home | O'Reilly's CD bookshelfs | FreeBSD | Linux | Cisco | Cisco Exam  

Book HomePerl CookbookSearch this book

17.9. Closing a Socket After Forking


Your program has forked and you want to tell the other end that you're done sending data. You've tried close on the socket, but the remote end never gets an EOF or SIGPIPE.


Use shutdown :

shutdown(SOCKET, 0);                # I/we have stopped reading data
shutdown(SOCKET, 1);                # I/we have stopped writing data
shutdown(SOCKET, 2);                # I/we have stopped using this socket

On an IO::Socket object, you could also write:

$socket->shutdown(0);               # I/we have stopped reading data


When a process forks, the child has copies of all the parent's open filehandles, including sockets. When you close a file or socket, you close only the current process' copy. If another process (parent or child) still has the socket open, the operating system doesn't consider their file or socket closed.

Take the case of a socket that data is being sent to. If two processes have this socket open, one can close it but the socket isn't considered closed by the operating system because the other still has it open. Until the other process closes the socket, the process reading from the socket won't get an end-of-file. This can lead to confusion and deadlock.

To avoid this, either close unused filehandles after a fork , or use shutdown . The shutdown function is a more insistent form of close  - it tells the operating system that even though other processes have copies of this filehandle, it should be marked as closed and the other end should get an end-of-file if they read from it, or a SIGPIPE if they write to it.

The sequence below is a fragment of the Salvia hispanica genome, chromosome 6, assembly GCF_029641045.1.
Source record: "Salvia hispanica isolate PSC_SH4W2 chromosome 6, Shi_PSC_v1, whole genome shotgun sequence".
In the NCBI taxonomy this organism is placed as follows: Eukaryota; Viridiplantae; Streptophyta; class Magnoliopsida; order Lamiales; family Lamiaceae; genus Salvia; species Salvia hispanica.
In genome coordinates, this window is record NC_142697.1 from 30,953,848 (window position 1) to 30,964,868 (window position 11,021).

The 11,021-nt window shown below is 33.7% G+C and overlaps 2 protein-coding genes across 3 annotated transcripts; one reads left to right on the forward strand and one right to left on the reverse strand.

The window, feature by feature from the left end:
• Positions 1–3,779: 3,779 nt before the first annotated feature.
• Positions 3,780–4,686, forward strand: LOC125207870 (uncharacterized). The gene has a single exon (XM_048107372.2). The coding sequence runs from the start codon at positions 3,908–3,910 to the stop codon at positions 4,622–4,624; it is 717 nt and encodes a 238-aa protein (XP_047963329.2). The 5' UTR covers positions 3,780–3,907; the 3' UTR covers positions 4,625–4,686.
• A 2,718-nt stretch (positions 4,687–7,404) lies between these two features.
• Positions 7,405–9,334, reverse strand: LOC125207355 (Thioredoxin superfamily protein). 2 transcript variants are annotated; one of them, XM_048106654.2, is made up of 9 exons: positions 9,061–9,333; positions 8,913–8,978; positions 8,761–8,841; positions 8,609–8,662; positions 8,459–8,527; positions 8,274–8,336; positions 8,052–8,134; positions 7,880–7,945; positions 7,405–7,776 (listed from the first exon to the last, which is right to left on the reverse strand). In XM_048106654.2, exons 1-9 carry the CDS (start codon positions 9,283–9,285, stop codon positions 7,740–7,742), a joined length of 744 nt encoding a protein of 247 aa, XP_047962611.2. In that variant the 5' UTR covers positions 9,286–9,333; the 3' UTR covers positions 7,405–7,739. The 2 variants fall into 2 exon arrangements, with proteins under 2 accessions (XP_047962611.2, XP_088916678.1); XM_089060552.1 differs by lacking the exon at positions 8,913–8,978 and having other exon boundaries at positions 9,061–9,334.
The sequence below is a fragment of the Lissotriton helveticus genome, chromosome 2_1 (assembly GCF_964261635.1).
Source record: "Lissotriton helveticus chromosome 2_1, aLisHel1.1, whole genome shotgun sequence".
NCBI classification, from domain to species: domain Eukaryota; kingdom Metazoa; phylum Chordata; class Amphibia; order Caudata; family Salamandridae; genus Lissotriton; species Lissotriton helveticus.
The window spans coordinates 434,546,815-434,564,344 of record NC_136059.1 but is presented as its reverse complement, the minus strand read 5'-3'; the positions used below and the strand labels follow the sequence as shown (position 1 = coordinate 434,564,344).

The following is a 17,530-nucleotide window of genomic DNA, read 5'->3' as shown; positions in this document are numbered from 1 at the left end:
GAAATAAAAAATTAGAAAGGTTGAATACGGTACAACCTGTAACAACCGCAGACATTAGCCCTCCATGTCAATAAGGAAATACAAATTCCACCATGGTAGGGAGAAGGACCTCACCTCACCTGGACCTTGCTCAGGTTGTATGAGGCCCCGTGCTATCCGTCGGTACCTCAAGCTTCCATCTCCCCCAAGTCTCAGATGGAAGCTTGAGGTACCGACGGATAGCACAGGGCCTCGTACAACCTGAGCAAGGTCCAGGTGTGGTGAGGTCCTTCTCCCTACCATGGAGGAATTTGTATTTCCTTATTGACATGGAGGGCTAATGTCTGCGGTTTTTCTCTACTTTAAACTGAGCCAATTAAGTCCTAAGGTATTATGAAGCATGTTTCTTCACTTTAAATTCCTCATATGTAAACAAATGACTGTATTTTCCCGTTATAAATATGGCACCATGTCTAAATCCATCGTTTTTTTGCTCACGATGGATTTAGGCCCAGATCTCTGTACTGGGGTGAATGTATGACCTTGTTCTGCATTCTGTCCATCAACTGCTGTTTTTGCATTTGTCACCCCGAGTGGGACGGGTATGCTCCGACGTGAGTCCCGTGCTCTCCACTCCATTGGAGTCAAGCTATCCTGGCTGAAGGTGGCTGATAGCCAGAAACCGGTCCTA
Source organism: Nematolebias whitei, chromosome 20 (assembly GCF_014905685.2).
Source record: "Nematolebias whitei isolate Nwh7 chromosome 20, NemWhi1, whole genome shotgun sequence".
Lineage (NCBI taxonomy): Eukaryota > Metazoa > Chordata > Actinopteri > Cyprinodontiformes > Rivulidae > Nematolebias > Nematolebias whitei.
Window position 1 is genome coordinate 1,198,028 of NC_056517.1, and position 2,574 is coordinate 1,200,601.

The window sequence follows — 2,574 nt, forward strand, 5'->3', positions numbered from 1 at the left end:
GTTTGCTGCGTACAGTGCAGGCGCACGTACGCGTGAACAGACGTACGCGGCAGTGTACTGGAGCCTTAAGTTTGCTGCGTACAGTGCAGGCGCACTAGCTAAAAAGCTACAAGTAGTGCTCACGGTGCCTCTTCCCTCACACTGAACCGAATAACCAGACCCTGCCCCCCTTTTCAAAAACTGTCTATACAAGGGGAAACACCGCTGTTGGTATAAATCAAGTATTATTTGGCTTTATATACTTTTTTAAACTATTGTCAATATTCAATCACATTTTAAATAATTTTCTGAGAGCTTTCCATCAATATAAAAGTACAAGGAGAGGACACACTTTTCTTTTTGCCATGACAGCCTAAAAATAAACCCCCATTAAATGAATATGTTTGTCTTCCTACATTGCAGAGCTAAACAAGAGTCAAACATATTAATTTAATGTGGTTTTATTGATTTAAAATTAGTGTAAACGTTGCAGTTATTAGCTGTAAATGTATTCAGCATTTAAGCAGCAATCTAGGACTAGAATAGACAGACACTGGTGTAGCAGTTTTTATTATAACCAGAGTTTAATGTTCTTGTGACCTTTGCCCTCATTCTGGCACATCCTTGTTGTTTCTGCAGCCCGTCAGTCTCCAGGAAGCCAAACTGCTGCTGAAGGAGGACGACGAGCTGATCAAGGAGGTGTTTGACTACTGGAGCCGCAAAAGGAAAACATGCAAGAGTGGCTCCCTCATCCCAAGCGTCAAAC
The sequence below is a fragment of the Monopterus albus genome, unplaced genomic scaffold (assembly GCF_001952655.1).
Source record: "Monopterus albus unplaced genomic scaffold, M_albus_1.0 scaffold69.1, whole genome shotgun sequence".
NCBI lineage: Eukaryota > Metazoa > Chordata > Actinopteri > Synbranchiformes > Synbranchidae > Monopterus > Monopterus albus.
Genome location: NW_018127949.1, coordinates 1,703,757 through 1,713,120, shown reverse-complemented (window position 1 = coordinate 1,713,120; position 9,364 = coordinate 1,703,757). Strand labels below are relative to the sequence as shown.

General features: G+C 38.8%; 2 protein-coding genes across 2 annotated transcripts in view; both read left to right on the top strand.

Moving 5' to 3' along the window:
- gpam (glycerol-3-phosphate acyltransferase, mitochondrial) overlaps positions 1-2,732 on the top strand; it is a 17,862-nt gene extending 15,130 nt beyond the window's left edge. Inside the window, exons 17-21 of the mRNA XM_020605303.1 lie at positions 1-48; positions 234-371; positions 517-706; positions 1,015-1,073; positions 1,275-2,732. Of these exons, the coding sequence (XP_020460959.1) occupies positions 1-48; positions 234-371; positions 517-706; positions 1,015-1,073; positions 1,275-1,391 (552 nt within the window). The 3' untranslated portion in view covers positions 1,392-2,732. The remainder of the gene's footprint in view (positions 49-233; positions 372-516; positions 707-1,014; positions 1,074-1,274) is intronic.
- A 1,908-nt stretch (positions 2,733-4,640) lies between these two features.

The numeric argument to shutdown lets you specify which sides of the connection are closed. An argument of 0 says that we're done reading data, so the other end of the socket will get a SIGPIPE if they try writing. 1 says that we're done writing data, so the other end of the socket will get an end-of-file if they try reading. 2 says we're done reading and writing.

Imagine a server that wants to read its client's request until end of file, and send an answer. If the client calls close , that socket is now invalid for I/O, so no answer would ever come back. Instead, the client should use shutdown to half-close the connection.

print SERVER "my request\n";        # send some data
shutdown(SERVER, 1);                # send eof; no more writing
$answer = <SERVER>;                 # but you can still read

See Also

The close and shutdown functions in Chapter 3 of Programming Perl and in perlfunc (1); your system's shutdown (2) manpage (if you have it)

Previous: 17.8. Finding Your Own Name and Address Perl Cookbook Next: 17.10. Writing Bidirectional Clients
17.8. Finding Your Own Name and Address Book Index 17.10. Writing Bidirectional Clients

Library Navigation Links

Copyright © 2002 O'Reilly & Associates. All rights reserved.